“What we find in this market is it’s hard to get enough dues off people on an average rate to have a big enough revenue stream to make it totally private so we like to fill in the gaps of times when members aren’t playing as much where there’s outside play,” he said. “It helps to keep dues down to make it where people can still join.”

At Brunswick Plantation, Atlantic has a 27-hole golf course, clubhouse, bar and grill, and a condo rental business with 125 units that allows for stay-and-play packages and other golf packages that can include Whispering Pines. Smith doesn’t anticipate Cape Fear being a large part of packages.

Atlantic Golf Management has been operating Whispering Pines since November 2014 after being awarded the management agreement from the City of Myrtle Beach, and also operates the private Wellington National in Wellington, Fla.

Locals claim 4-Ball

A playoff between a pair of local teams determined the title in the 11th annual Wachesaw Plantation Club 4 Ball Invitational, which was held Friday through Sunday at the private Murrells Inlet club.

The tournament had perhaps its strongest field to date with 62 two-man teams from 12 states, and the title in the championship Mid-Amateur Division for players 25 and older came down to the South Strand teams of Will Akers and Jeremy Pope, and Sammy Truett and Adam Langford.

Both teams finished the tournament at 7-under 209, with Truett and Langford carding the low round of the division with a 66 in the opening round.

After both teams made pars on the first playoff hole, Akers and Pope won with a par on the second playoff hole. Finishing third at 211 was the team of Kenny Francis of Myrtle Beach and Chase Bailey of Roanoke, Va.

In the 26-team Senior Division for players age 55 and older, Duff Wagner of Taylors and Todd Hendley of Columbus, N.C., defended their 2018 championship by six shots with a 19-under 64-67-66–197. Jim Burns and Jim Johnson Jr. of Canandaigua, N.Y. were second and the team of Andy Congdon of Murrells Inlet and Bob Linn of Enfield, Conn., were third at 209.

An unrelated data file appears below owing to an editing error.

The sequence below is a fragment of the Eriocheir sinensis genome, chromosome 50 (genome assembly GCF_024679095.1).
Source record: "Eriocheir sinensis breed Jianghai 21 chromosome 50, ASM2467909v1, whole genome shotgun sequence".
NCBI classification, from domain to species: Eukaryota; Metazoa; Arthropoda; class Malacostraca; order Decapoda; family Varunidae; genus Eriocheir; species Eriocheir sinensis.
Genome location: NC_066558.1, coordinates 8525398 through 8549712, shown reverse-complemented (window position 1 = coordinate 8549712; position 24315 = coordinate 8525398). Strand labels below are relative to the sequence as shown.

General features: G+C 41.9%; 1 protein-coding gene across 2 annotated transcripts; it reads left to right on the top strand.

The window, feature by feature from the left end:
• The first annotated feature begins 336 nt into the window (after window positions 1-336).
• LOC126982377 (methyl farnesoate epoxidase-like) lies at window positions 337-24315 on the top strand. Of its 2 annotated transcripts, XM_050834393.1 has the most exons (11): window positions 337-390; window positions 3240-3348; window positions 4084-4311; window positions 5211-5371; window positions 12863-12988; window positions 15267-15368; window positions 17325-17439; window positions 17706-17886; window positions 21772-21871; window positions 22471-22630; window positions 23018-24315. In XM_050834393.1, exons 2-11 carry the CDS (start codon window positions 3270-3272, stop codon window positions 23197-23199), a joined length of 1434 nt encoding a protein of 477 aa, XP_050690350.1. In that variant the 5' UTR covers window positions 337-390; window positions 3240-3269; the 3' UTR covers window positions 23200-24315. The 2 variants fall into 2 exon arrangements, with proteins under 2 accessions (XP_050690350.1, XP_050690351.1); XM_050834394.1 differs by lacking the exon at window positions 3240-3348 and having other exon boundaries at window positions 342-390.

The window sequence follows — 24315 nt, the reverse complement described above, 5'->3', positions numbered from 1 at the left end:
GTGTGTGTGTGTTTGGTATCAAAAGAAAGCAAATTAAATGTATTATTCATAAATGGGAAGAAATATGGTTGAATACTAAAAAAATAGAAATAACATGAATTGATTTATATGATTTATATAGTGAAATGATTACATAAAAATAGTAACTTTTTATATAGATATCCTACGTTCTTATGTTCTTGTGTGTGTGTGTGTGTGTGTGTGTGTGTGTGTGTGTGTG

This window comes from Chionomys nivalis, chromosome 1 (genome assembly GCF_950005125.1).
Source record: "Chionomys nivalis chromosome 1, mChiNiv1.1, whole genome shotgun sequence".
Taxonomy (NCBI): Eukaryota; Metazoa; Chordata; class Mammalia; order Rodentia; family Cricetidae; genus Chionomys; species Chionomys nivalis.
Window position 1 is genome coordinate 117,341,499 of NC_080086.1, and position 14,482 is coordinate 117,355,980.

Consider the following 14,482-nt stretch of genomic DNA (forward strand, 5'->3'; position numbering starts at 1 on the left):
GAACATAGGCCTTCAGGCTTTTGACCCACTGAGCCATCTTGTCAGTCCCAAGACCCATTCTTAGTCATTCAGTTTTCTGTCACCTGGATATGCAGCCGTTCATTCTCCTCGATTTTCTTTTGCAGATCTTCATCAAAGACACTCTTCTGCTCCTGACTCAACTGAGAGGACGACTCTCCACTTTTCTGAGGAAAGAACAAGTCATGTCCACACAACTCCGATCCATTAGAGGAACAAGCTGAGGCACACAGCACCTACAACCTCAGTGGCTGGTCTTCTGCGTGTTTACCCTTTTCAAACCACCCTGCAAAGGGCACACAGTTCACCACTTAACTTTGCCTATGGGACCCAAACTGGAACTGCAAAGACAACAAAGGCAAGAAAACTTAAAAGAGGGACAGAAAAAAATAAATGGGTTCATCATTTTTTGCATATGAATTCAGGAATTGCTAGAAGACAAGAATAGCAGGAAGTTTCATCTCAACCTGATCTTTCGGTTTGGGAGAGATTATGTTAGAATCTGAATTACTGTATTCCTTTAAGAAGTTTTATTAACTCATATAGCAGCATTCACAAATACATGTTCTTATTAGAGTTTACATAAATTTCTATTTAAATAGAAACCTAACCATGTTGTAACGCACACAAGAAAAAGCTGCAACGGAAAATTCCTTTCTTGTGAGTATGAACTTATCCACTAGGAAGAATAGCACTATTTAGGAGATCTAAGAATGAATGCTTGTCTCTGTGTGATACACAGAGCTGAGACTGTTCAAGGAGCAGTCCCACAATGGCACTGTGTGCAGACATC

Joe Inman and Bill Brown of Atlanta won the 24-team Super Senior Division in a playoff over Dirk brothers Alan of Pittsboro, N.C. and Dale of Burlington, Conn., after both teams shot 10-under 206 totals. The winning teams in each division received $1,200 in pro shop gift certificates and more than one-third of the field was paid.

States represented in the scratch better ball 54-hole event field were California, Massachusetts, New York, Florida, Virginia, West Virginia, Georgia, North Carolina, South Carolina, Maryland, Ohio and Connecticut.

The 12th WPC 4 Ball is scheduled for Oct. 16-18, 2020. For more information email tournament chairman Mike Daniels at parteetime@hotmail.com or Wachesaw head pro Joe Gagliano at wpcgolf@wachesaw.com.

Long victorious

John Long of Murrells Inlet captured the 13th annual Harry Wilson Super Senior Championship at Florence Country Club this past week after a three-hole playoff battle with first round co-leader Tim Pope of Spartanburg and Gus Sylvan of Columbia.

In a final round that featured rain showers and strong wind gusts, Long carded three birdies, 10 pars, four bogies and one double bogey for a 74 and 2-over 144 total, which were both matched by Pope.

Sylvan shot an even-par 71 to get into the playoff in the South Carolina Golf Association Super Senior Championship, and Long earned the win on the third playoff hole.

The tournament consisted of two divisions: the Championship division (age 65-69) and Legends Division (age 70 and over), which was won by Willard Dorriety of Florence with an even-par 142.

Florence Country Club played 5,950 yards for the Championship Division and 5,478 yards for the Legends Division, and there were 98 players entered. The event was created to honor 41 years of service to the SCGA by Anderson’s Harry Wilson.

Alan Blondin covers golf, Coastal Carolina athletics and numerous other sports-related topics that warrant coverage. Well-versed in all things Myrtle Beach, Horry County and the Grand Strand, the Northeastern University journalism school valedictorian has been a sports reporter at The Sun News since 1993, earning eight top-10 Associated Press Sports Editors national writing awards and 18 top-three S.C. Press Association writing awards since 2007.